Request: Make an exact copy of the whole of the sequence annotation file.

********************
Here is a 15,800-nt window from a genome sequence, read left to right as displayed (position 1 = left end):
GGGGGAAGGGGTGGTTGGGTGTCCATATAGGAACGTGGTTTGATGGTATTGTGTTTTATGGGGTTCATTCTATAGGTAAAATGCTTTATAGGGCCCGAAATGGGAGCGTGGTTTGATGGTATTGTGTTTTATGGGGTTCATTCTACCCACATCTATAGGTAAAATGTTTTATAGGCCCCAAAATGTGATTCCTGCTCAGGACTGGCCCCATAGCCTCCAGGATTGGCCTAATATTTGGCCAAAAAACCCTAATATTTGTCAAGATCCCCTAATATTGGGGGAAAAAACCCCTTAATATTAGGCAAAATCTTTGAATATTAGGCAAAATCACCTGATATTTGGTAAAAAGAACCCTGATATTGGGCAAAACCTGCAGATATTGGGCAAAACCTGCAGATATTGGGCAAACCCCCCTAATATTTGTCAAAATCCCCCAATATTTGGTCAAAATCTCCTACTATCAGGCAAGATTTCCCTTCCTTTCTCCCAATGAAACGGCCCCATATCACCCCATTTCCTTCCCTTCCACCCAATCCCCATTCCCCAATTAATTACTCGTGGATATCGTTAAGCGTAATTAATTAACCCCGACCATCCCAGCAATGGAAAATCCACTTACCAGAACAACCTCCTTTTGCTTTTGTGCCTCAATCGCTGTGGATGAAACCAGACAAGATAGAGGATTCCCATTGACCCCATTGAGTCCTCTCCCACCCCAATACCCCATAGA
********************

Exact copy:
Here is a 15,800-nt window from a genome sequence, read left to right as displayed (position 1 = left end):
GGGGGAAGGGGTGGTTGGGTGTCCATATAGGAACGTGGTTTGATGGTATTGTGTTTTATGGGGTTCATTCTATAGGTAAAATGCTTTATAGGGCCCGAAATGGGAGCGTGGTTTGATGGTATTGTGTTTTATGGGGTTCATTCTACCCACATCTATAGGTAAAATGTTTTATAGGCCCCAAAATGTGATTCCTGCTCAGGACTGGCCCCATAGCCTCCAGGATTGGCCTAATATTTGGCCAAAAAACCCTAATATTTGTCAAGATCCCCTAATATTGGGGGAAAAAACCCCTTAATATTAGGCAAAATCTTTGAATATTAGGCAAAATCACCTGATATTTGGTAAAAAGAACCCTGATATTGGGCAAAACCTGCAGATATTGGGCAAAACCTGCAGATATTGGGCAAACCCCCCTAATATTTGTCAAAATCCCCCAATATTTGGTCAAAATCTCCTACTATCAGGCAAGATTTCCCTTCCTTTCTCCCAATGAAACGGCCCCATATCACCCCATTTCCTTCCCTTCCACCCAATCCCCATTCCCCAATTAATTACTCGTGGATATCGTTAAGCGTAATTAATTAACCCCGACCATCCCAGCAATGGAAAATCCACTTACCAGAACAACCTCCTTTTGCTTTTGTGCCTCAATCGCTGTGGATGAAACCAGACAAGATAGAGGATTCCCATTGACCCCATTGAGTCCTCTCCCACCCCAATACCCCATAGA